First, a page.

Mrs. Rochel Yehudis Charytan, longtime Chabad-Lubavitch emissary to Winnipeg, Canada, passed away on the first day of Passover after a lengthy illness. She was 65 years old.

She was born Rochel Yehudis Gottlieb in Montreal in 1954, named for her two grandmothers who both perished in Auschwitz. Her parents, Shraga and Sarah Gottlieb, Holocaust survivors from Hungary and Czechoslovakia, instilled in their three children a strong sense of Judaism, setting living examples of how to live with faith. Her father was an accomplished Torah scholar who would use every spare moment learning Torah and encouraged many people to make Torah study a priority. Her mother worked full-time to help support the family, yet would take her children to visit the elderly and sick, bringing them homemade food and encouragement.

Her parents spared no expense to ensure that their children received a proper Jewish education. She studied at the Bais Yaakov of Montreal, where some of her teachers and classmates exposed her to the teachings of Chabad and the Rebbe—Rabbi Menachem M. Schneerson, of righteous memory.


In 1975, soon after marrying, she and her husband, Rabbi Yitzchok Charytan, a graduate of Tomchei Temimim Montreal, became Chabad emissaries to Winnipeg, where they served alongside Rabbi Avrohom and Brocha Altein.

Reached Out to Countless Women

Rochel Yehudis Charytan
Rochel Yehudis Charytan

Before they departed for their new home on the frozen Canadian Prairies, the couple met privately with the Rebbe. During the course of their audience, Rebbe handed her $3 and told her she should be involved in promoting the three mitzvot of Jewish women: Shabbat candles-lighting, observance of family purity and challah (kosher). She was very active in managing the Winnipeg mikvah for the rest of our life. She reached out to countless women with her non-judgemental, accepting attitude, guiding many in their times of pain and doubt with a listening ear and kind encouragement.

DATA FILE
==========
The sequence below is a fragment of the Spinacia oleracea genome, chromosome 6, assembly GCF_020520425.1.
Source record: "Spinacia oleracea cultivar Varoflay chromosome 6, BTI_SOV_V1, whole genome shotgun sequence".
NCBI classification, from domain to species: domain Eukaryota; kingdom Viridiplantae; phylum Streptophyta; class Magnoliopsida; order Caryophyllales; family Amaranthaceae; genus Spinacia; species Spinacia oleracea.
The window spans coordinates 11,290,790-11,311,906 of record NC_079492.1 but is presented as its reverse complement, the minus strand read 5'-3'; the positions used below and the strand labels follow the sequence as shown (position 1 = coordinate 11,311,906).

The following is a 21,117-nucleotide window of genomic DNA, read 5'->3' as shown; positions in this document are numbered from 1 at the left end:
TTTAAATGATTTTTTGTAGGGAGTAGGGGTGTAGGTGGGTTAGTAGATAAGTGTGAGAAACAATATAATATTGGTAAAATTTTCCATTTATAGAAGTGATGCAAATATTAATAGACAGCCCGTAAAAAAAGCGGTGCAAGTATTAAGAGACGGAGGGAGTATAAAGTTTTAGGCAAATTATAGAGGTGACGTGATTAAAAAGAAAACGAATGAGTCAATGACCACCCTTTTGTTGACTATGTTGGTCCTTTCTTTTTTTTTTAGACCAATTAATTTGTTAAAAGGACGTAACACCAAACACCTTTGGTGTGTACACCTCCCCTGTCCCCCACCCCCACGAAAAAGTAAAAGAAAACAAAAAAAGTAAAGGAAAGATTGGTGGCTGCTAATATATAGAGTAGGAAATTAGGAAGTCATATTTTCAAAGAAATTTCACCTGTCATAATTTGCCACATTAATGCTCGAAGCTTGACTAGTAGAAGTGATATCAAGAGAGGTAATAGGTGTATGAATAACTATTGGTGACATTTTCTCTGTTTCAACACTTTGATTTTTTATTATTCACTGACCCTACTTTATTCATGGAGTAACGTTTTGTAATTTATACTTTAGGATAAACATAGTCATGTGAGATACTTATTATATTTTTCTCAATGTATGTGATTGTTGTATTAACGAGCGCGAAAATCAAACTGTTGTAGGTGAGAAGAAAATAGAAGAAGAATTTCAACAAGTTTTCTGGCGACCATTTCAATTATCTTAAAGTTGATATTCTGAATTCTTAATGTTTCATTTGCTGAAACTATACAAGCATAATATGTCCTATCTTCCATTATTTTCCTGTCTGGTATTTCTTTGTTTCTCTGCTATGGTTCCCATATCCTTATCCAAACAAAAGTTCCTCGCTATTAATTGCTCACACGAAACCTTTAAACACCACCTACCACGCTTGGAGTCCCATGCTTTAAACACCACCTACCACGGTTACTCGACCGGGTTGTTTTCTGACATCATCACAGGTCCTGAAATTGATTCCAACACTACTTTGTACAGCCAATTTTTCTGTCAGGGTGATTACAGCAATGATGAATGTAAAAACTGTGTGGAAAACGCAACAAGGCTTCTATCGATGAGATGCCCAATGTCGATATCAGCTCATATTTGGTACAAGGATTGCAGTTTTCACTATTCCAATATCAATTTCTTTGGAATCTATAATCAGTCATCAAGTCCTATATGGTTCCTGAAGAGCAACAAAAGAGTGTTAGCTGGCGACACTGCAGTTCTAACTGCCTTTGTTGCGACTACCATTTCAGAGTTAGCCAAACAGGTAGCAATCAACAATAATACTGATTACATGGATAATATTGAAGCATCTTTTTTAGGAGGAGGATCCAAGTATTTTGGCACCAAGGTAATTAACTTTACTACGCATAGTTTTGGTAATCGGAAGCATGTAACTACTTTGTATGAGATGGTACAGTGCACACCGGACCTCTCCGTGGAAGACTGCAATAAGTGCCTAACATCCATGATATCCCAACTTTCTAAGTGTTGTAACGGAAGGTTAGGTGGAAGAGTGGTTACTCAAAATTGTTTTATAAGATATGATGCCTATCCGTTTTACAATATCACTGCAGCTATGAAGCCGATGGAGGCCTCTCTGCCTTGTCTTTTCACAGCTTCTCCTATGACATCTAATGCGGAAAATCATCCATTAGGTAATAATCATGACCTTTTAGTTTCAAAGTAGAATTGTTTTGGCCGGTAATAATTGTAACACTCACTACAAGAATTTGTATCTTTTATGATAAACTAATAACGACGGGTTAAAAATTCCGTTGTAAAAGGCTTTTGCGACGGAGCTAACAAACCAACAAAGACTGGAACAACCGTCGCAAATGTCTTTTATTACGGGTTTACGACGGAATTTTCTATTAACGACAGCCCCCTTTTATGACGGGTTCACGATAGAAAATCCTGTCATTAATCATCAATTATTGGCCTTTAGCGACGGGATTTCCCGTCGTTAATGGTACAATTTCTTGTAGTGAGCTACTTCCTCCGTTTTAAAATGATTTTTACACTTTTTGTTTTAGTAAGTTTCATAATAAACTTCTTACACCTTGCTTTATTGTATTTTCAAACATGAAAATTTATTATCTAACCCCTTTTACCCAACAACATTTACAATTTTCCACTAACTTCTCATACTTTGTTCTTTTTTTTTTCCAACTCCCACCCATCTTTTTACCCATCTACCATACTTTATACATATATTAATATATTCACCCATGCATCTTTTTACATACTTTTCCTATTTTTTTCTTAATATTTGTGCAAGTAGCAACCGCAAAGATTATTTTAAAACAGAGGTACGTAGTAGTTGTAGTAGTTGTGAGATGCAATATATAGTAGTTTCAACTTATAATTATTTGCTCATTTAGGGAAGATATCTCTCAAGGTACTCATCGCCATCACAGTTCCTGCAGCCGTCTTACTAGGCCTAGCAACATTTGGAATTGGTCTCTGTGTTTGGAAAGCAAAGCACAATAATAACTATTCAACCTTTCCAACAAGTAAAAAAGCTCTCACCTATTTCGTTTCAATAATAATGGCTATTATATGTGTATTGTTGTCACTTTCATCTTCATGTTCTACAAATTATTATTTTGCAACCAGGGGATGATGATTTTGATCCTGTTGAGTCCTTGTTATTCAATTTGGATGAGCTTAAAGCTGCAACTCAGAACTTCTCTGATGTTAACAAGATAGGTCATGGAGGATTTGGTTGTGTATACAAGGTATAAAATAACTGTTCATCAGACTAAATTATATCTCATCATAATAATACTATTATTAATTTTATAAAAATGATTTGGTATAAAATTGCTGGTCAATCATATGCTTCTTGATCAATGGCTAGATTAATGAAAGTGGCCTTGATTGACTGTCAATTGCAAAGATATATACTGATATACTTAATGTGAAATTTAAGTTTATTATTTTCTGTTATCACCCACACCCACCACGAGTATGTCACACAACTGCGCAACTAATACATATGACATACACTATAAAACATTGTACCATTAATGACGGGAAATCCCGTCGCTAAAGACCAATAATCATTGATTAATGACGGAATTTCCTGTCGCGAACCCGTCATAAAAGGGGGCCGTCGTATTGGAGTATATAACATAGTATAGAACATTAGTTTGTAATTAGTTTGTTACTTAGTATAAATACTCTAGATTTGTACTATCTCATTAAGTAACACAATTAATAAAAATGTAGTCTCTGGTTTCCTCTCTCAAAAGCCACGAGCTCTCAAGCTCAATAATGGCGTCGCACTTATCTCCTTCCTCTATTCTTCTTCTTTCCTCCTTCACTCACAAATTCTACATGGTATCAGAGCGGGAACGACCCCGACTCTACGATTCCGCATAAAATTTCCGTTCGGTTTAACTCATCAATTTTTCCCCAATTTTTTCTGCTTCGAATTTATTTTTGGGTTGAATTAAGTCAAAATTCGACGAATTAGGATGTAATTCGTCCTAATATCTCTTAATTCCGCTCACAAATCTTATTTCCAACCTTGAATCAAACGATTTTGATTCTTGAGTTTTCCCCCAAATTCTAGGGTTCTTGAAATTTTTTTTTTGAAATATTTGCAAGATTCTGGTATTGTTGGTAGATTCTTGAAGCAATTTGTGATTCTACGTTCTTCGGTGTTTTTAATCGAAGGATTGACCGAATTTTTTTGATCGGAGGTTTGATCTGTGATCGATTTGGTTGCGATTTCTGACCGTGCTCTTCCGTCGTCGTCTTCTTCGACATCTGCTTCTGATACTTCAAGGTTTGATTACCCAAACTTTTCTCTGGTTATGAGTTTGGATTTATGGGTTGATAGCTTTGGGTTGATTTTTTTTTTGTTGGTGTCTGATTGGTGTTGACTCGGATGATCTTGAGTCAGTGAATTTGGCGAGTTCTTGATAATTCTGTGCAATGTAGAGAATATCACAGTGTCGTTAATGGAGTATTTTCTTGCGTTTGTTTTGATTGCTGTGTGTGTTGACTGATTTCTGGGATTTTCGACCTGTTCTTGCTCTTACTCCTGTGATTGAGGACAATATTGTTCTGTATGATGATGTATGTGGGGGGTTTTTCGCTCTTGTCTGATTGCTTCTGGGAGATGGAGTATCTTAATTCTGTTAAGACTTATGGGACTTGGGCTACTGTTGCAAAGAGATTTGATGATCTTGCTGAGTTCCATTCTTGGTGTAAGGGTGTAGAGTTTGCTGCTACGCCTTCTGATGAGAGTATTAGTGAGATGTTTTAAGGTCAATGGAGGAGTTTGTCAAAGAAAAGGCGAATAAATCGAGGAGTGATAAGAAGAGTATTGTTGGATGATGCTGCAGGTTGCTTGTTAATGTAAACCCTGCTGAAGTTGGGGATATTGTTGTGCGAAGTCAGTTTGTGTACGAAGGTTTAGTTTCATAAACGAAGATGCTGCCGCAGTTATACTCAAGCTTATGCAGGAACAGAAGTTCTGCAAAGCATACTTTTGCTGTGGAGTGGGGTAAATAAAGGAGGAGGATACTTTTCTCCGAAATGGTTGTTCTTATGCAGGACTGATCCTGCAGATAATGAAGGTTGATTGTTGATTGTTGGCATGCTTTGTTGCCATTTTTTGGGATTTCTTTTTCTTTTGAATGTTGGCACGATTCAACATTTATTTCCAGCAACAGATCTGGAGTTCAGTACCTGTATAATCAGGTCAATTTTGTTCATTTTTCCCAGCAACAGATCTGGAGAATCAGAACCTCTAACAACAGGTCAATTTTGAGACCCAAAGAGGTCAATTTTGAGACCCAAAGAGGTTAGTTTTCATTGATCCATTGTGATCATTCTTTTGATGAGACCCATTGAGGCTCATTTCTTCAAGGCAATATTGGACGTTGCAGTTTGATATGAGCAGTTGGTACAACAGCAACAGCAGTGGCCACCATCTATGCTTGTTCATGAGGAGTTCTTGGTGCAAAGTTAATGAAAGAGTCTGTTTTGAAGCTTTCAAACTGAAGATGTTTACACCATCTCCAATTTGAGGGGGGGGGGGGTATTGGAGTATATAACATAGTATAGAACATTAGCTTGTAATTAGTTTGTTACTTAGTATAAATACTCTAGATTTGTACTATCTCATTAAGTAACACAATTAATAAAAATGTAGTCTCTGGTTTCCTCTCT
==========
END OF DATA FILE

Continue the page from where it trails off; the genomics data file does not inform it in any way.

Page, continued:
Living far from her family and the comforts that Montreal’s large Jewish community provided, she would constantly refer her children to the Rebbe’s personal example as a guidepost for how they should think about and care for others.

After her oldest son was diagnosed with severe autism, she decided with her husband that they would do whatever it takes to raise him within a Jewish environment. This involved keeping him in their care at home while simultaneously managing her other duties with an upbeat, composed demeanor.

Decades later, a young woman who had come to know Mrs. Charytan when she came to serve as a staff member of Camp Gan Israel in Winnipeg recalled learning from her to “always greet your husband with a smile, no matter what type of day you had.” While it seems simple, it was so meaningful, given the difficulties she observed in having to manage an autistic toddler.

For years, she opened her home every Shabbat, hosting prayer services and a subsequent kiddush. While her husband would address the men, she taught and encouraged the women. She kept in touch with many community members via weekly emails, reminding them about Shabbat candle-lighting and other pertinent information. She baked countless challahs, honey cakes and other delicacies to enhance the Shabbat and holiday celebrations of her beloved community members.

At a family wedding with her husband, Rabbi Yitzchok Charytan, children and grandchildren.
At a family wedding with her husband, Rabbi Yitzchok Charytan, children and grandchildren.

Discrete and non-judgemental, she served as a confidant to many, who knew that she would respect them and treasure their friendship, no matter what.

In recent years, she suffered from illness, yet she never complained and continued to be there for others to the extent that many in her community were unaware of her situation. Her refrain while going through treatments was Baruch Hashem (“Thank G‑d, all is well”), Hodu laHashem ki tov, ki le-olom chasdo (“Praise G‑d for He is good, and His kindness is forever”).

Even when she was very ill, she continued arranging the mikvah schedule. She held herself strong throughout and encouraged everyone with her positive attitude.

“She accepted all that Hashem gave her with ahavah, ‘love,’ ” attests Brocha Altein. “She saw the good in everything and turned around even the most difficult into sweetness.”

In addition to her husband, she is survived by their children: Mendy Charytan (Winnipeg); Rabbi Yossi Charytan (Montreal); Rabbi Zalman Charytan (Kennesaw, Ga.); Rabbi Naftoli Charytan (Brooklyn, N.Y.); Rabbi Sholom Ber Charytan (Los Angeles); Leah Blecher (The Woodlands, Texas); Chaya Mushka Cunin (Pomona, N.Y.); Sossia Kramer (Brooklyn, N.Y.); Rabbi Mattis Charytan (Brooklyn, N.Y.); and many grandchildren.

She is also survived by siblings Yitzchok Dov Gottlieb (Jerusalem) and Chana Blima Friedman (Toronto).